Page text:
There’s a wealth of data about the New York City rental market that renters can deploy to make informed decisions, but one area has long been a black hole: Tracking rents at lease renewal time.
That gap is in contrast to all the rental data out there that you can use when deciding whether or not to sign a lease. You can find out, for example, how much other apartments in your building are renting for, or how much your place has rented for in the past, and how long an apartment has lingered on the market—a sign there may be a problem with it (and that the owner may be willing to negotiate the rent).
But when your lease is up for renewal and you are faced with a rent increase—a situation many New Yorkers are finding themselves in now—if you need to figure out how your rent hike compares to other renters, you’re stuck. Without doing some awkward questioning of your neighbors on your own (which no one does of course) it is practically impossible. That’s because this transaction—between renters and landlords—doesn’t get recorded anywhere.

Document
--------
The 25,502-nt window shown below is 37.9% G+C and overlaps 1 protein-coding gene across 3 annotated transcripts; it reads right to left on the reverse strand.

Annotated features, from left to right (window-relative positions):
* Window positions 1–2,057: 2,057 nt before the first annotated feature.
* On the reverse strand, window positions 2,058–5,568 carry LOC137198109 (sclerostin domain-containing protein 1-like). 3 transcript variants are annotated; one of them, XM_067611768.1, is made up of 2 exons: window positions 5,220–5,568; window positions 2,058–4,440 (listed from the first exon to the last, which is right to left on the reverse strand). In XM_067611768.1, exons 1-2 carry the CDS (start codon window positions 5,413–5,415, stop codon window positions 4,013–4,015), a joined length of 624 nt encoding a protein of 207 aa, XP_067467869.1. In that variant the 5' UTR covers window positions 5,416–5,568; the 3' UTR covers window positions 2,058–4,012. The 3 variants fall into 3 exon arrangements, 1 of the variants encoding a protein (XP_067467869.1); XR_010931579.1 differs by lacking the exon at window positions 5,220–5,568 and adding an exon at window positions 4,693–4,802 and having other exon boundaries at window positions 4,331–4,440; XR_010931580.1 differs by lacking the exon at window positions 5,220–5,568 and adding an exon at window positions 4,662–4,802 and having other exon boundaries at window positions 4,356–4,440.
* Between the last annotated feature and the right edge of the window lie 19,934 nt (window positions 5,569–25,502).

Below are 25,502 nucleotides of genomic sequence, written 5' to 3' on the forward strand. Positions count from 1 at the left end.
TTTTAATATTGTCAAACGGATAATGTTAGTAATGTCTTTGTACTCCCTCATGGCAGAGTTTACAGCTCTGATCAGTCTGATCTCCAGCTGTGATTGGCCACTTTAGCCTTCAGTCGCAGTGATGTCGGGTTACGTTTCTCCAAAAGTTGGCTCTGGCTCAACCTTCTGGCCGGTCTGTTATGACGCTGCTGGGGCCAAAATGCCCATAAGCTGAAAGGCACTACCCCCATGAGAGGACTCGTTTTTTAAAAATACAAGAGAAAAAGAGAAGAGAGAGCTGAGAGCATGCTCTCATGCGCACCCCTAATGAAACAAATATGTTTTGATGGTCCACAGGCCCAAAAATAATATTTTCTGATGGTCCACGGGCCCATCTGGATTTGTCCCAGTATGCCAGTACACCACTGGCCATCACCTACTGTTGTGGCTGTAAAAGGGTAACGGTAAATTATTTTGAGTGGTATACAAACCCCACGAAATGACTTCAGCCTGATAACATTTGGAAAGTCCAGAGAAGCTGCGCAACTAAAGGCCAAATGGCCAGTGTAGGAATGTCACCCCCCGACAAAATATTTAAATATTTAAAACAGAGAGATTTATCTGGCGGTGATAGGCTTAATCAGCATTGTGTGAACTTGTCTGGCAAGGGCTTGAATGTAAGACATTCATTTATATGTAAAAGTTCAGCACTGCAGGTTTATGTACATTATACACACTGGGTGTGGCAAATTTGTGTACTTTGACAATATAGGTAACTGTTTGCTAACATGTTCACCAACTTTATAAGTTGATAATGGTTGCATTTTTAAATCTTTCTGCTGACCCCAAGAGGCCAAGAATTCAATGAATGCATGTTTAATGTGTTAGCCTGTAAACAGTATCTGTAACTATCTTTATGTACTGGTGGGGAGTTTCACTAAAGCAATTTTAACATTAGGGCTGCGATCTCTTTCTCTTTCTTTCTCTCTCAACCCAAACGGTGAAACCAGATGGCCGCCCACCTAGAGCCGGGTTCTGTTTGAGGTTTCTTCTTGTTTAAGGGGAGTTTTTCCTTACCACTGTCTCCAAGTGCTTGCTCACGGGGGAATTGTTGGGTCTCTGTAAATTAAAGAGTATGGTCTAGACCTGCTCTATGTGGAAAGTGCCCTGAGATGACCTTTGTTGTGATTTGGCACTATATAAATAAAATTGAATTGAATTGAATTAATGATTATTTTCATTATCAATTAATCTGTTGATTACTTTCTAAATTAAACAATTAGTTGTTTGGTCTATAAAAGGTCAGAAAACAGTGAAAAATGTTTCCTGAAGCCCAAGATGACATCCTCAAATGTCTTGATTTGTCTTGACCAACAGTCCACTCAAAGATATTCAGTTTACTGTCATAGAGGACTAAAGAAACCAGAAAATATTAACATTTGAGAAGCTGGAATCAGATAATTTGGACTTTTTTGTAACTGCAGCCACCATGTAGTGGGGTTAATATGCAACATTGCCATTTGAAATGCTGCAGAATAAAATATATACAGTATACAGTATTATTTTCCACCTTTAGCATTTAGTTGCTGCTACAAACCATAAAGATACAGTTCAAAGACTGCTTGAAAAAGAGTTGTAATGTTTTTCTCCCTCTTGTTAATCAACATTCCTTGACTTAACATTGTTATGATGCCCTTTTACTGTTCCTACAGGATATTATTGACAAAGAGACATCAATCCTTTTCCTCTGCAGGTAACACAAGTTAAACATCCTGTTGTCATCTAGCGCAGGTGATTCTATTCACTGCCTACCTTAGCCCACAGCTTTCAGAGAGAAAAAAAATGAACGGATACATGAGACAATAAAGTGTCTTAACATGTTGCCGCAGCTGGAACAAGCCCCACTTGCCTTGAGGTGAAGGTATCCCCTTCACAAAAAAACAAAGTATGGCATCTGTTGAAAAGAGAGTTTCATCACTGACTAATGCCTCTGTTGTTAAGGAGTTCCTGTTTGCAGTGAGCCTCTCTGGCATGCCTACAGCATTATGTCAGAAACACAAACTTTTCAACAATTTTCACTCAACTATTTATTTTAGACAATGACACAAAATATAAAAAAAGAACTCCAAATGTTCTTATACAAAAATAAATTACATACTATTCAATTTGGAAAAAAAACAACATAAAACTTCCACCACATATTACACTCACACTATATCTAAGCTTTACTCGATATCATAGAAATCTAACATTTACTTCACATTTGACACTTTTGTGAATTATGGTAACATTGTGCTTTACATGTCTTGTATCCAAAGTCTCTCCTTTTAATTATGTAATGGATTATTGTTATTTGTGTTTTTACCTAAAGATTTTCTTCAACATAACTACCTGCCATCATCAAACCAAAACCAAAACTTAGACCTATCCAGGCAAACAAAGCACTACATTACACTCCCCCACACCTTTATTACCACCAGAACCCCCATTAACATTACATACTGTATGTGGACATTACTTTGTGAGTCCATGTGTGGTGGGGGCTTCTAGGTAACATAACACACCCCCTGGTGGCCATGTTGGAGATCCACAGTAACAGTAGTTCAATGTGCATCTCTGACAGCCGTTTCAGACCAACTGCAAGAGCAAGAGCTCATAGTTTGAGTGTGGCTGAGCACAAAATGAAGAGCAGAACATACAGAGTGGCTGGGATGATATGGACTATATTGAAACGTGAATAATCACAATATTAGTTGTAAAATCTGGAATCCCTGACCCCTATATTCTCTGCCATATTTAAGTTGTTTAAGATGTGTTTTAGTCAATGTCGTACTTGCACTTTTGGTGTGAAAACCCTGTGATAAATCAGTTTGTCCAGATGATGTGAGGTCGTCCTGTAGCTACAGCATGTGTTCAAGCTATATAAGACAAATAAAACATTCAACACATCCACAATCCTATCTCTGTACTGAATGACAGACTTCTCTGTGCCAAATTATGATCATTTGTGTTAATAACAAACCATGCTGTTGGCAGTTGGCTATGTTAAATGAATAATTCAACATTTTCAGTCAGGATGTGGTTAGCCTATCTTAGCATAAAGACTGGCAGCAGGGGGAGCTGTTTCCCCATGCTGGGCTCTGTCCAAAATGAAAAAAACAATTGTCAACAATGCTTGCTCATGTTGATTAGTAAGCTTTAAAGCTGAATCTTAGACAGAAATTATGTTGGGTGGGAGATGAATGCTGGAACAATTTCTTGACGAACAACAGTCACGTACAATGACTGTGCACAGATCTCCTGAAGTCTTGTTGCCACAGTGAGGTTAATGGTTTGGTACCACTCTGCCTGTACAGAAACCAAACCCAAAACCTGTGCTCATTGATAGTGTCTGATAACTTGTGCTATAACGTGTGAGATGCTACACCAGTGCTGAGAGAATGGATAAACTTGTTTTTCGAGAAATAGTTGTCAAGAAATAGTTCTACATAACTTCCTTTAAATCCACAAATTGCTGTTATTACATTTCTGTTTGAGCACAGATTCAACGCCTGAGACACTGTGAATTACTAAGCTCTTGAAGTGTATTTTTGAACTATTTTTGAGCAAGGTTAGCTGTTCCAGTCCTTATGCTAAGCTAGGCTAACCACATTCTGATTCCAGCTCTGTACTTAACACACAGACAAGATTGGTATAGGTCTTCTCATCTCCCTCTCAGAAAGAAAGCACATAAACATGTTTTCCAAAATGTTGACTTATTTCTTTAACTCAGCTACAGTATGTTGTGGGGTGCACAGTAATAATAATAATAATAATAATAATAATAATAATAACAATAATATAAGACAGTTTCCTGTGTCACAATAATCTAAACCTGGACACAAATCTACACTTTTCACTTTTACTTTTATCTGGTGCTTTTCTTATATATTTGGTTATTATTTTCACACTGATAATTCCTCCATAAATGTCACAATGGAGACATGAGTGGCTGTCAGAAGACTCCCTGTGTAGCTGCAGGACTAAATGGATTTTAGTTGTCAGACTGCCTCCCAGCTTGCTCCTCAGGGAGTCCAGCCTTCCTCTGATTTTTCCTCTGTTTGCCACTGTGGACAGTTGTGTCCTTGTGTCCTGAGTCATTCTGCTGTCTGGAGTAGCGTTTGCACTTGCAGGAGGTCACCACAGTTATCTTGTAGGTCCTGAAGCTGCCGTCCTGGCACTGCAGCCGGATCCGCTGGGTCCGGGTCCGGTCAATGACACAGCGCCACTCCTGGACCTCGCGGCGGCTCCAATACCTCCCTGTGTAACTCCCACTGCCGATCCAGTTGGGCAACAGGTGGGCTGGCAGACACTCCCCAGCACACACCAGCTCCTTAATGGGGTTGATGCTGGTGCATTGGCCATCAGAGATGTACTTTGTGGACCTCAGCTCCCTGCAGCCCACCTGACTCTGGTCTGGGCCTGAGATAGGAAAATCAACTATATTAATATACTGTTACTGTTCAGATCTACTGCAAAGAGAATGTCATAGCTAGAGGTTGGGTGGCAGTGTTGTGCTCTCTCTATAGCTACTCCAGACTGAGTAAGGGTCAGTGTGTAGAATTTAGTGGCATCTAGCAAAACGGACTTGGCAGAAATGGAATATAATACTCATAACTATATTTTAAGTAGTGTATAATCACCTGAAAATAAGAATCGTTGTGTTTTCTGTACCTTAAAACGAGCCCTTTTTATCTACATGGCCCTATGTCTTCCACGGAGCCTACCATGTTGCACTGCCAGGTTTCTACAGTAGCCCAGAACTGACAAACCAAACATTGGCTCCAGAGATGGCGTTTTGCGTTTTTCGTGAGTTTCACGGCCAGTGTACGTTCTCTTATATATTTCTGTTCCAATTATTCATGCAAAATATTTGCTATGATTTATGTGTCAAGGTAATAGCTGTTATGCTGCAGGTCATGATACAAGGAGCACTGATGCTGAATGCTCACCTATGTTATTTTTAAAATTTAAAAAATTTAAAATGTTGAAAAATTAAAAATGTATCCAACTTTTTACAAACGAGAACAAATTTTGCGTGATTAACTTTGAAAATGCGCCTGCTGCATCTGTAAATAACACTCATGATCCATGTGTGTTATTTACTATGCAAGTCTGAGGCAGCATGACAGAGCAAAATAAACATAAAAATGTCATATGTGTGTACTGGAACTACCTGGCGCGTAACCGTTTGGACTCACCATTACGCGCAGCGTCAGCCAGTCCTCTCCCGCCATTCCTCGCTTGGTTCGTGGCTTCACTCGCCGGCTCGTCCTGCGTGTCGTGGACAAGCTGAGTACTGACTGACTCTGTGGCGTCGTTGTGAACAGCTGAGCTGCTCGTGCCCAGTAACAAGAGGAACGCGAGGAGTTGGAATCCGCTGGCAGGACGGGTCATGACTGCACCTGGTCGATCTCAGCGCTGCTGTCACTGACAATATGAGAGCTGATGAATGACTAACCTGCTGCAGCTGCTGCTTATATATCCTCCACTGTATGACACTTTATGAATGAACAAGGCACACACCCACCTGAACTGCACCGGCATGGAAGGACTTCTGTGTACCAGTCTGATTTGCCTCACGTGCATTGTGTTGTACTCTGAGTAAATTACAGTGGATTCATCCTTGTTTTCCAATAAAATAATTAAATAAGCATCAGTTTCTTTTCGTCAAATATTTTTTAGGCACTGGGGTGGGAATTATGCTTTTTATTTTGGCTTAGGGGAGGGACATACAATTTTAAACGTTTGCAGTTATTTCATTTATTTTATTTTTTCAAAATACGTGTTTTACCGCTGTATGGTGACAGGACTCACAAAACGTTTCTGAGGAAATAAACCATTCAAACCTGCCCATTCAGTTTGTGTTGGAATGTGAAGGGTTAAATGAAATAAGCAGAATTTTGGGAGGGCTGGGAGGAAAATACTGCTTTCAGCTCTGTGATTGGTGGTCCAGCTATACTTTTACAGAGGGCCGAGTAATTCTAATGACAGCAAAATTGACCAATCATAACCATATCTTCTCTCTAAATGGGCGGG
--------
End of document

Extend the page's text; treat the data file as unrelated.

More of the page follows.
Of course, anecdotally it’s clear that rent hikes are happening with lease renewals. The most extreme rent hikes made the news earlier this spring: Renters were shocked by increases of 30 percent or even more. Landlords, for their part, say they are making up for when apartments sat vacant or rented at an extreme discount during the depths of the pandemic.
Rents for new leases are also skyrocketing, making leaving an apartment to find something new a dicey proposition. In May, the median rent in Manhattan hit $4,000 and the average rent hit $5,000—it goes without saying that both are new records. Rents in Brooklyn and Queens also saw new highs.
If you get a rent hike—it would be helpful to know whether it is comparatively high enough to justify asking to negotiate (which comes with some risks). Or you might want to feel better about accepting an increase. Either way, having some data specifically on rent increases would be very helpful.